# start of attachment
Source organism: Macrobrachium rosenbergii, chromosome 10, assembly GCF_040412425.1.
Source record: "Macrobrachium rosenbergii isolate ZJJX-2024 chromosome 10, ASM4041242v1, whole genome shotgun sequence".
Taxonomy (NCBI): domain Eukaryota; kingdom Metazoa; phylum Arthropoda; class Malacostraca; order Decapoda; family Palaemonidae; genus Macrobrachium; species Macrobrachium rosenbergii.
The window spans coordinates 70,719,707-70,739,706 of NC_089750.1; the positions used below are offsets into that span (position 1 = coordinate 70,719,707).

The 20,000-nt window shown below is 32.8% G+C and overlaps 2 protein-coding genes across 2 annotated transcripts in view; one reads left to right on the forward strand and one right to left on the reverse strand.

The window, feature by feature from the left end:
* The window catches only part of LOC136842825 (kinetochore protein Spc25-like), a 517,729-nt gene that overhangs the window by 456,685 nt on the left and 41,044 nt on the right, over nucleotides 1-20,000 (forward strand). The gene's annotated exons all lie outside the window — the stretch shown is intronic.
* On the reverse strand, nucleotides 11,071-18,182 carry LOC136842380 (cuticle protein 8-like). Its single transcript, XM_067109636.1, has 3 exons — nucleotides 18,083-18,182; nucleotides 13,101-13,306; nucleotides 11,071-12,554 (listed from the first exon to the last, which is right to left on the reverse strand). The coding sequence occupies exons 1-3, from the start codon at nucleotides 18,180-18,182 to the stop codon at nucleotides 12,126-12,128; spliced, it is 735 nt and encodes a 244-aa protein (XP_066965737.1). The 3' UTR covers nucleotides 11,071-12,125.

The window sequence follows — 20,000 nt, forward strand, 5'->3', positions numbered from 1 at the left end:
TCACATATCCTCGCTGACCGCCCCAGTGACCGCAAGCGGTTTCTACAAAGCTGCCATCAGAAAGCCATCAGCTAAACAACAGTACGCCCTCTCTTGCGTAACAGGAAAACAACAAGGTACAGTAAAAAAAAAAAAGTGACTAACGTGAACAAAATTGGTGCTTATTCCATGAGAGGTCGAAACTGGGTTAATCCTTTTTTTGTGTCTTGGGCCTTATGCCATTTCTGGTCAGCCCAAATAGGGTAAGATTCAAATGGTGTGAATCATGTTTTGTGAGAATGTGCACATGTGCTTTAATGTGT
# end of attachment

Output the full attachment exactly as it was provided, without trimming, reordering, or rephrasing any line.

Source organism: Macrobrachium rosenbergii, chromosome 10, assembly GCF_040412425.1.
Source record: "Macrobrachium rosenbergii isolate ZJJX-2024 chromosome 10, ASM4041242v1, whole genome shotgun sequence".
Taxonomy (NCBI): domain Eukaryota; kingdom Metazoa; phylum Arthropoda; class Malacostraca; order Decapoda; family Palaemonidae; genus Macrobrachium; species Macrobrachium rosenbergii.
The window spans coordinates 70,719,707-70,739,706 of NC_089750.1; the positions used below are offsets into that span (position 1 = coordinate 70,719,707).

The 20,000-nt window shown below is 32.8% G+C and overlaps 2 protein-coding genes across 2 annotated transcripts in view; one reads left to right on the forward strand and one right to left on the reverse strand.

The window, feature by feature from the left end:
* The window catches only part of LOC136842825 (kinetochore protein Spc25-like), a 517,729-nt gene that overhangs the window by 456,685 nt on the left and 41,044 nt on the right, over nucleotides 1-20,000 (forward strand). The gene's annotated exons all lie outside the window — the stretch shown is intronic.
* On the reverse strand, nucleotides 11,071-18,182 carry LOC136842380 (cuticle protein 8-like). Its single transcript, XM_067109636.1, has 3 exons — nucleotides 18,083-18,182; nucleotides 13,101-13,306; nucleotides 11,071-12,554 (listed from the first exon to the last, which is right to left on the reverse strand). The coding sequence occupies exons 1-3, from the start codon at nucleotides 18,180-18,182 to the stop codon at nucleotides 12,126-12,128; spliced, it is 735 nt and encodes a 244-aa protein (XP_066965737.1). The 3' UTR covers nucleotides 11,071-12,125.

The window sequence follows — 20,000 nt, forward strand, 5'->3', positions numbered from 1 at the left end:
TCACATATCCTCGCTGACCGCCCCAGTGACCGCAAGCGGTTTCTACAAAGCTGCCATCAGAAAGCCATCAGCTAAACAACAGTACGCCCTCTCTTGCGTAACAGGAAAACAACAAGGTACAGTAAAAAAAAAAAAGTGACTAACGTGAACAAAATTGGTGCTTATTCCATGAGAGGTCGAAACTGGGTTAATCCTTTTTTTGTGTCTTGGGCCTTATGCCATTTCTGGTCAGCCCAAATAGGGTAAGATTCAAATGGTGTGAATCATGTTTTGTGAGAATGTGCACATGTGCTTTAATGTGT